But you do have control over your team, as you can learn to maximise remote teams’ effectiveness resulting in a well-rounded project.
I asked VC representatives during a meeting in New York, how they evaluate a start up’s technological deliverability to-market, and what team structure matters most in their opinion.
The answer rang with consensus on three key points:
- Co-Founders with a technology background
- CTO who’s a co-founder
- Start-up backed by a professional software house
That’s because a large, well-known software house is a credential unto itself. Firstly, from a competence point-of-view, a vetted team of top talent provides the necessary assurance as to the quality of any potential project. Sizable companies will also notably boast the flexibility and resources to play a decisive role in your next stage development in under 15 days.
Ultimately, by merit of the reputation and portfolio of the software house, this cooperation would bring about a general impression of value and sustainability. Start-ups working with software houses provide a breath of much-needed fresh air to potential investors.
These people need reasons to say yes to your idea. So, demonstrating a project’s professional backing is a step closer to relaxing those holding the purse strings.
Such a solution is golden. It provides transparency into who is working on your project, with the flexibility of setting a fixed budget, and access to resources without the need for engaging an entire HR department is a valuable option. That’s especially the case when all of this comes from one place.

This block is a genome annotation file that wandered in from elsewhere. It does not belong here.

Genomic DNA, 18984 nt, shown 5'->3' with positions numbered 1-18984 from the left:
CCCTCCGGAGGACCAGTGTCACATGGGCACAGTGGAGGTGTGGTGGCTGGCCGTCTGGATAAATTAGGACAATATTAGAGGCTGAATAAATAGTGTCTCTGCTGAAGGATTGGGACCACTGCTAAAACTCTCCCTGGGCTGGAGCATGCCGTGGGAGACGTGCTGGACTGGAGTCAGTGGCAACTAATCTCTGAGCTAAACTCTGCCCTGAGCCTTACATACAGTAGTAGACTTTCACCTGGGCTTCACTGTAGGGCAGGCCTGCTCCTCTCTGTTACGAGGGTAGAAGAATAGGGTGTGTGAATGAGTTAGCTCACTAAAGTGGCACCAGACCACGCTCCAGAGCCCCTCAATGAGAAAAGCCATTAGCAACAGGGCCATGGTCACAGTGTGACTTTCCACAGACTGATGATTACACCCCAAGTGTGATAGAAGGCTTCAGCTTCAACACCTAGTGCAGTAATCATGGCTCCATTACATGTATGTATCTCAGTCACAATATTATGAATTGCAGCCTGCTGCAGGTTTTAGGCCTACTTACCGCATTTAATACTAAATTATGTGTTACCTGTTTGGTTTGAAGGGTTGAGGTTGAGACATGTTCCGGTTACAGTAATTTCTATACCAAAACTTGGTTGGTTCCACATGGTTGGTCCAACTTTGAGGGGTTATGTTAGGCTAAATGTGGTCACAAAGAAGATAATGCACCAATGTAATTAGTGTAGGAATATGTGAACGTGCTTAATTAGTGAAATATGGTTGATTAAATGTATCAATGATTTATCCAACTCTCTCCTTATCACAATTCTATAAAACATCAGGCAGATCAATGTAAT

That place is for you to decide, of course. Some companies rely on distant destinations from once-traditional IT hubs around the world. Increasingly, companies select closer destinations with familiar cultural and linguistic territory. Whether you choose nearshoring vs offshoring IT outsourcing, you can be sure to learn to maximise the potentials of either option.
Start-ups opt for in-house talent, or freelancers to ensure their projects will scale. However, when funding is involved, this can matter little. Without the backing of a professional team in a reputed company, projects can struggle to attract the attention they deserve.
With this solution, this may entail a remote working arrangement. However, as I can prove, trustworthy software houses should be able to demonstrate their ability to deliver, even in the absence of face-to-face methods.
Working with teams in such an arrangement is an increasingly common practice. Following remote teams best practices will help you capitalise on these working arrangements.
I can confirm that the right software house can wield the necessary resources and prestige to help build a project quickly and reliably. Most importantly, for the idea to thrive, the principal challenge is to provide much-needed reputability. Ultimately, that’s what is needed to secure funding for new projects.
Venture capital firms fixate on extracting value and sustainability in start-ups’ growth potential – it’s not enough to pitch a brilliant idea. They look for reasons to support your project but remember they are well-trained to resist it too. By sourcing from a specialised team from a reputed global software house, you are demonstrating sure-footing that will be sure to gather investors’ attention.